A last will and testament is a fundamental part of any effective estate plan. At its essential core, a Will directs where someone’s property goes when they die. In most cases, a Will also contains a nomination of someone to serve as personal representative of their estate (executor) and may contain provisions relating to the necessity of a bond and the need for “supervised” or “independent” probate administration. Property subject to a Will must go through the probate court in order to be transferred. While a Will is part of nearly any estate plan, comprehensive planning often seeks to avoid probate and therefore often bypasses the use of a Will. Indeed, probate avoidance is commonly a central goal of effective estate planning and tools like a beneficiary designation, a living trust and a beneficiary deed are often utilized to avoid probate—each of which take property outside of the control of a Will. While the specifics of any estate plan vary, a Will is nearly always one tool that we use to effectively reach a client’s goals.
Do I really need a lawyer to help me with estate planning documents? Aren’t there enough internet resources out there to get me what I need? From time to time, a client or potential client will ask me these sorts of questions. There is little doubt that web-based resources are the low-cost provider in the estate planning industry. In most cases, what you can find online will indeed cost less than legal counsel, guidance and service from a lawyer. So, the question then becomes: what level of quality, expertise and legal counsel do I get? In the end, there are a number of reasons why this approach is ill-advised:
(1) Generic Cookie Cutter Forms. By nature, form-type documents are not tailored to the goals, concerns and priorities of a client. While it is conceivable that the provisions contained in a form provided online could match your goals, it is, in practice, highly unlikely. In nearly every instance in which I have subsequently reviewed a client’s “self-help” documents, they have been woefully inadequate.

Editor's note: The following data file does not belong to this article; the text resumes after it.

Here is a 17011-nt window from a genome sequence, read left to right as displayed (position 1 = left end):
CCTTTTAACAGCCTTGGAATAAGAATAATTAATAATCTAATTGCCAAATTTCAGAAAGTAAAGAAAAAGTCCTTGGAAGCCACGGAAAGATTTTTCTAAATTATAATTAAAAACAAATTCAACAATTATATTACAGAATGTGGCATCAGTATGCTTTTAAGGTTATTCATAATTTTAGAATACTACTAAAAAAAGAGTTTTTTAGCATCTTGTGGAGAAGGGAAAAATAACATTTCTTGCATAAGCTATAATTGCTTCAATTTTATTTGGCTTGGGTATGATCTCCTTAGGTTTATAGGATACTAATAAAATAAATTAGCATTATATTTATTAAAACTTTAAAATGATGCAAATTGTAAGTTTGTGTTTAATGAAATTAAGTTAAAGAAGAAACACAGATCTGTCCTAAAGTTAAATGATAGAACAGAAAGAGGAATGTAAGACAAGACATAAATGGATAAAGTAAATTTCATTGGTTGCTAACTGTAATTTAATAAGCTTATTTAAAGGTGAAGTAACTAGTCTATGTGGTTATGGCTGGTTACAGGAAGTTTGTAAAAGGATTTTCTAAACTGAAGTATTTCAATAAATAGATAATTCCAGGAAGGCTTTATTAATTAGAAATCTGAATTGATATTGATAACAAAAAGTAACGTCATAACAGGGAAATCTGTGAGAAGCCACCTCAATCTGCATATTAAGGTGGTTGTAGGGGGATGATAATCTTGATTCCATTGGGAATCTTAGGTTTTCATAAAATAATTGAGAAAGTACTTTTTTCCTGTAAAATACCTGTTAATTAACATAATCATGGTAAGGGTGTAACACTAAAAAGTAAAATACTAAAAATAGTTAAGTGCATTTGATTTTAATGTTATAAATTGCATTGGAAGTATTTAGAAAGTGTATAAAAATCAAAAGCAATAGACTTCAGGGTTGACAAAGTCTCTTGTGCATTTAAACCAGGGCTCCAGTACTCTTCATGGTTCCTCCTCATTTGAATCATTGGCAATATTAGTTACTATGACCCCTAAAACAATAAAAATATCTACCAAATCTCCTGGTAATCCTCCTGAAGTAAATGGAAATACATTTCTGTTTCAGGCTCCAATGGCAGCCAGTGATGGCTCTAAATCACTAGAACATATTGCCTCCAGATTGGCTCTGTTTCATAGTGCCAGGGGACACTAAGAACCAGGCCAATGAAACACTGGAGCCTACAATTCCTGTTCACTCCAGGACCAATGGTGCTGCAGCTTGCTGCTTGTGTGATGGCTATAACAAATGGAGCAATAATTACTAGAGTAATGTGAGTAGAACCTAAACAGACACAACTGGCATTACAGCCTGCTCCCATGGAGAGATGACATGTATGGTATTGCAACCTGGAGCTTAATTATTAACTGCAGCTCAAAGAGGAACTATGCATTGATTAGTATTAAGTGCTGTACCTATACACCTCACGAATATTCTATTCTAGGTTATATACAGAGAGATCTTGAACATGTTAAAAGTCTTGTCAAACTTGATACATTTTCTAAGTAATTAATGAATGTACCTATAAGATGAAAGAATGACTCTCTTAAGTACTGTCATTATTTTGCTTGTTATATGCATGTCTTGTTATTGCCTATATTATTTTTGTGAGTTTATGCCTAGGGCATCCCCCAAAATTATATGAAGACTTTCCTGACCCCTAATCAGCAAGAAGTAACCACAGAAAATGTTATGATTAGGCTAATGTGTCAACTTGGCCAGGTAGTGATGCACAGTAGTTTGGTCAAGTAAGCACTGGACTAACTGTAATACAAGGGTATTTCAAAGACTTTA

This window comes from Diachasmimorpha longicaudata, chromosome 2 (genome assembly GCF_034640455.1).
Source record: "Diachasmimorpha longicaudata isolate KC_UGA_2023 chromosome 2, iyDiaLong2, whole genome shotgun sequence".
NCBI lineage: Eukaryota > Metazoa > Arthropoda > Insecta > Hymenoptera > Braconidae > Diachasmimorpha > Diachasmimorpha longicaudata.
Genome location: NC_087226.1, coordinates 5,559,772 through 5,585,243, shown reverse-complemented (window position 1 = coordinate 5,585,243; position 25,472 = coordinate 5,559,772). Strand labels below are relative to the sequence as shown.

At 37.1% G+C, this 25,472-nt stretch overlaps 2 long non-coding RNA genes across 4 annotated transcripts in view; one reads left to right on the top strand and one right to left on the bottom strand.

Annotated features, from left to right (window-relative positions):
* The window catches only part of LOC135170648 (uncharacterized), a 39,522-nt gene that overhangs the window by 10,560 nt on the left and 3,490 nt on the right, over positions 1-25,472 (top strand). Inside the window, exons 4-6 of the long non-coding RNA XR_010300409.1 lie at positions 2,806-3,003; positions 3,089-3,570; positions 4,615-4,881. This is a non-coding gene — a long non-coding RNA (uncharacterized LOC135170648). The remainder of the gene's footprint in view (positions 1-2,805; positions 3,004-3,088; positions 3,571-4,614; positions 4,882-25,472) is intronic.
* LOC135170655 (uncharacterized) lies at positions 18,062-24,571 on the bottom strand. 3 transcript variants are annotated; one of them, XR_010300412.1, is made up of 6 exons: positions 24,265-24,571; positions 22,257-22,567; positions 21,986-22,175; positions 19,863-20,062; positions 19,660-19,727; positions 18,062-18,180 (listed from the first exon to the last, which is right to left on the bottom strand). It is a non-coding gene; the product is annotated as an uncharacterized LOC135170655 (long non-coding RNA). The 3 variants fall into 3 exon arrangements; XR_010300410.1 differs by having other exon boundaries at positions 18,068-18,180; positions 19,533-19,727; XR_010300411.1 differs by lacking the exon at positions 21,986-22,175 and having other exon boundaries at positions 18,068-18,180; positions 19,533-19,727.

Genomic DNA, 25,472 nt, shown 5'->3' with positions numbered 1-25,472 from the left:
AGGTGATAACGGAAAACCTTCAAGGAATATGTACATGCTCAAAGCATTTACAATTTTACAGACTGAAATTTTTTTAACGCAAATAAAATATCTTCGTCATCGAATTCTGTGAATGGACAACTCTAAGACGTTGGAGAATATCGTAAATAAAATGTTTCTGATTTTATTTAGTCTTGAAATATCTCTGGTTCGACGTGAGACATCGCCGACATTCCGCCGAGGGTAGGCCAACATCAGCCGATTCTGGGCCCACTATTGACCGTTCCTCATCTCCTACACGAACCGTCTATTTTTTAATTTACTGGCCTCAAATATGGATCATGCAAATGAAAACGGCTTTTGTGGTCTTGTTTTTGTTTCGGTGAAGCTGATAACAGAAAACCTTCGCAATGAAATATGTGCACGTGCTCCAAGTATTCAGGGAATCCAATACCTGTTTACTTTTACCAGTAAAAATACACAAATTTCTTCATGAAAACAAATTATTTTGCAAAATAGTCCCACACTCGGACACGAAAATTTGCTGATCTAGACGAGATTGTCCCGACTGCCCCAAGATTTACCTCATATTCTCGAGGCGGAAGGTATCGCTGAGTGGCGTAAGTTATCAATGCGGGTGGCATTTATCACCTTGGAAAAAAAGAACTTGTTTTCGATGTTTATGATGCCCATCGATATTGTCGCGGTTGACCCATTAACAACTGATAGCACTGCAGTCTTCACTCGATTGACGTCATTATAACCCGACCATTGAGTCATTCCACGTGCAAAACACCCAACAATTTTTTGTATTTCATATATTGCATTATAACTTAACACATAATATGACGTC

(2) Missing Legal Requirements? Certain estate planning documents have stringent statutory requirements as to the manner in which they are signed, how many witnesses may be required and even what language must be included. These legal requirements are often overlooked and you can readily end up with a document that “seems” like its complete and enforceable but it simply is not.
(3) No Related Counsel. Effective estate planning includes meaningful expert counsel from your lawyer. Beyond just preparing documents, an effective estate planning attorney will be able to discuss your goals, questions and priorities in a way that leads to good decision making about estate planning. Additionally, related counsel about property ownership and similar are an important part of good legal counsel and can only be effectively provided by an experienced lawyer.